May was a bust for mortgages. According to Lehman Brothers, the MBS Index recorded excess return versus Treasurys of negative 23 basis points for the month. As June starts, it looks like it will continue to be a difficult environment for mortgages as volatility is expected to remain elevated with the Federal Open Market Committee's focus on economic data in order to determine when and if they can pause.
Other factors are also not supportive for mortgages. These include the ongoing lack of Asian participation and high dealer inventories. Domestic banks and money managers have also limited their participation given the risks. These issues are not anticipated to change much until there is clarity regarding Federal Reserve action. Additionally, there are concerns regarding extension risk associated with the slowing housing market.
Mortgage market flows last week were limited, but two-way as the market waited for the FOMC minutes and the employment report. There was some expectation of support from month-end buying on Wednesday; however, it never really emerged. Originator selling picked up slightly and was average to slightly above average.
Refis slip while purchases hold steady
Mortgage application activity declined 2% overall for the week ending May 26, according to the Mortgage Bankers Association. The Purchase Index was little changed at 395.5 versus 396.4 in the previous report. The Refinance Index declined 4.8% to 1409, which is the lowest it's been since the end of last year. In addition to higher rates, some of the slowing was likely due to the approaching Memorial Day holiday.
As a percentage of total application activity by dollar volume, ARM share was 45.2% versus 44.3% in the previous report. Refinancings were down slightly to 37.1% from 37.5%.
The near-term outlook is for refinancing activity to remain generally range bound in the near term as mortgage rates hold in a narrow range.
Mortgage rates continued their steady trend higher, according to Freddie Mac's latest survey as the market reacted to the potential for additional Fed rate hikes. For the week ending June 2, the 30-year fixed rate averaged 6.67%, up five basis points from the previous week, and up 105 basis points from a year ago. This is the highest rates have been since June 2002, when it was 6.71%.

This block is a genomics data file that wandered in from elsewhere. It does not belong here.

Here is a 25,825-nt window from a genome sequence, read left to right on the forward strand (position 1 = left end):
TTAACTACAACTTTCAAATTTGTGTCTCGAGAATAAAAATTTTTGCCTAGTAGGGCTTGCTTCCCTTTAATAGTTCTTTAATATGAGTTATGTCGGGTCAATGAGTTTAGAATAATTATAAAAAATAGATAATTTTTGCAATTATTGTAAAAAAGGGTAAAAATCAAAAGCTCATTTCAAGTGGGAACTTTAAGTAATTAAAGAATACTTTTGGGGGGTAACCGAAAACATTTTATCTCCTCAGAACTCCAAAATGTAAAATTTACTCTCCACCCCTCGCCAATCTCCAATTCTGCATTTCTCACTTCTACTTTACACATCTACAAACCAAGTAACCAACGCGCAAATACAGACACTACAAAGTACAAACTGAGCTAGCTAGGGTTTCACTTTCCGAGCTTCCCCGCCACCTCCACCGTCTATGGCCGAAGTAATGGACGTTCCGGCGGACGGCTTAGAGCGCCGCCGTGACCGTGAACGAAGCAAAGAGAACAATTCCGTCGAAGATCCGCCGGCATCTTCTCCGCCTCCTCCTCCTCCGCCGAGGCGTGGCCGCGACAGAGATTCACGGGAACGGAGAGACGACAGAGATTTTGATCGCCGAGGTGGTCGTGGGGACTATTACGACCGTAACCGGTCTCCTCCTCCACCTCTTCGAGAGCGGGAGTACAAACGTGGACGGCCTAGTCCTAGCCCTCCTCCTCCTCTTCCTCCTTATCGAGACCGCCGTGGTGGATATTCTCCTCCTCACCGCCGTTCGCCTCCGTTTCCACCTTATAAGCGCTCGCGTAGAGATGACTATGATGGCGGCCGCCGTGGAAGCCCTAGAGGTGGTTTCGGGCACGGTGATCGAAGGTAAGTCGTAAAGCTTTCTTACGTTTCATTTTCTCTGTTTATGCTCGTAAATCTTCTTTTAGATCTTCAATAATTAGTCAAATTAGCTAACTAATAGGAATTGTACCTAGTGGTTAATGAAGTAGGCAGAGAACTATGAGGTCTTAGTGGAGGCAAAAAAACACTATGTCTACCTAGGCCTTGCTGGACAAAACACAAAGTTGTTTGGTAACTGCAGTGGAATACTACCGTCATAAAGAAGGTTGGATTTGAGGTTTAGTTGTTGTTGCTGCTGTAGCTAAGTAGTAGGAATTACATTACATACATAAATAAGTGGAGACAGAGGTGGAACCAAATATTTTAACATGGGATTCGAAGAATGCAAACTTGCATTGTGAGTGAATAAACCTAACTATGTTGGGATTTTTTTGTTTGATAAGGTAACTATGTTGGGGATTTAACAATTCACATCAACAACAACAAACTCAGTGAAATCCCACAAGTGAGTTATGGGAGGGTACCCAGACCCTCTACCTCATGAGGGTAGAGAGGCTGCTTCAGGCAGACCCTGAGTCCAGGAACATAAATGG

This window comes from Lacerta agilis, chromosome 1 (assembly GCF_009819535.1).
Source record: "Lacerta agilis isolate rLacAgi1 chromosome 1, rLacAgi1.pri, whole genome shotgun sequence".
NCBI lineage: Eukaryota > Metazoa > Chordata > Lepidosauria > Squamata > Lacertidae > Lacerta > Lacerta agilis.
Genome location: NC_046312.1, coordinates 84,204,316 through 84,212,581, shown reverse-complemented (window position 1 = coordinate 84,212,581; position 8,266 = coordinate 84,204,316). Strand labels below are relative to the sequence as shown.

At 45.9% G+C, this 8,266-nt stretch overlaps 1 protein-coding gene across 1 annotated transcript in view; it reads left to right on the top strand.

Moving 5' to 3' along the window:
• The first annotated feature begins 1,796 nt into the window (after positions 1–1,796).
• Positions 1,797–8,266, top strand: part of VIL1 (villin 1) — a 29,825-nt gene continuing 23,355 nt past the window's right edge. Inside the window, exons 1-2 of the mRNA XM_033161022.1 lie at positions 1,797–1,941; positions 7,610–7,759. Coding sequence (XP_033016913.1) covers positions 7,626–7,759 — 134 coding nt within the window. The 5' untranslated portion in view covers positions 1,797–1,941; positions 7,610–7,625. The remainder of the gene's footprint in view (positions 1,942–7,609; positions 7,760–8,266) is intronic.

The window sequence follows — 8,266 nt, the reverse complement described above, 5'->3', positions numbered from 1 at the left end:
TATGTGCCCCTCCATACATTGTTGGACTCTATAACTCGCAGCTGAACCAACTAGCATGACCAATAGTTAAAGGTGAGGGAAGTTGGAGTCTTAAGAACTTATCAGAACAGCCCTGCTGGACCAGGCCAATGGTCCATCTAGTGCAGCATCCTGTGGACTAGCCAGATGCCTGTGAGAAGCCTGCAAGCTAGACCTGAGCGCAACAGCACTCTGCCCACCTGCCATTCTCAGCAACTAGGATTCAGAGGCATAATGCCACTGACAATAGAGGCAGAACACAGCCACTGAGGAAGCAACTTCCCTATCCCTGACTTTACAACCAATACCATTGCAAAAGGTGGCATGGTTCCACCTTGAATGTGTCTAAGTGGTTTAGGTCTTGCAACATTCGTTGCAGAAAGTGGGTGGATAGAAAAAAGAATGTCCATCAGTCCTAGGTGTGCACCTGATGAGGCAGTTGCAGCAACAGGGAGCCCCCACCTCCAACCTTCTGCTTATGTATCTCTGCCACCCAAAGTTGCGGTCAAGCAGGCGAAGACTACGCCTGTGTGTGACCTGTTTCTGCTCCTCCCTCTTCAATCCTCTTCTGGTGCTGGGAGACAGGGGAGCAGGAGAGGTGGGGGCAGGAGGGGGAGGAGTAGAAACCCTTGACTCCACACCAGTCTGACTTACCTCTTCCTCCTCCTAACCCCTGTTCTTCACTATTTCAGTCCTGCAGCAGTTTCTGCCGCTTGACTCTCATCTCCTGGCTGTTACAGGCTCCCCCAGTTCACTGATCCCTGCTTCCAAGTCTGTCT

For the month of May, the 30-year rate averaged 6.61%, up from 6.51% in April, and will be felt in the June prepayment report that will be released in July. Day count should be less of a factor as it is unchanged from May's 22 days. In January, 30-year mortgage rates averaged 6.15%.
Other loan programs also saw higher rates. For example, 15-year fixed rates rose to 6.26% from 6.23%; 5/1 hybrid ARMs averaged 6.26% versus 6.21% previously; and one-year ARM rates rose seven basis points to 5.68%.
Fannie Mae sees growth in April mortgage portfolio
Fannie Mae reported its gross mortgage portfolio was up $8.9 billion in April from March, for an annualized growth rate of 15.7%. This comes on purchases of $23 billion, offset by $2.4 billion in portfolio sales and liquidations of $11.9 billion. Year-to-date, the growth rate is 1.2% versus 10.1% for Freddie.
As of the end of April, the portfolio totaled $730.4 billion, which is above December's level of $727. 5 billion. In a settlement with OFHEO, Fannie Mae agreed not to increase its mortgage portfolio above the year-end amount. The GSE explained that what is reported in its monthly summary represents "statistical measures" and not amounts computed in "accordance with GAAP." The GSE said that mortgage portfolio assets reported to OFHEO would reflect GAAP adjustments such as mark-to-market adjustments for AFS securities, allowance for loan losses, and unamortized premiums and discounts.
Freddie Mac reported earlier in May the ending balance of its retained portfolio was $723.8 billion. In recent months, the two GSEs' portfolios have been converging. The difference in April - $6.6 billion - is similar to March's $5.7 billion, and down from $15.5 billion in February.
The summary showed net retained commitments in April were similar to March at $17.4 billion versus $16.6 billion. This is up sharply from the $9 to $10 billion level in the first two months of the year.
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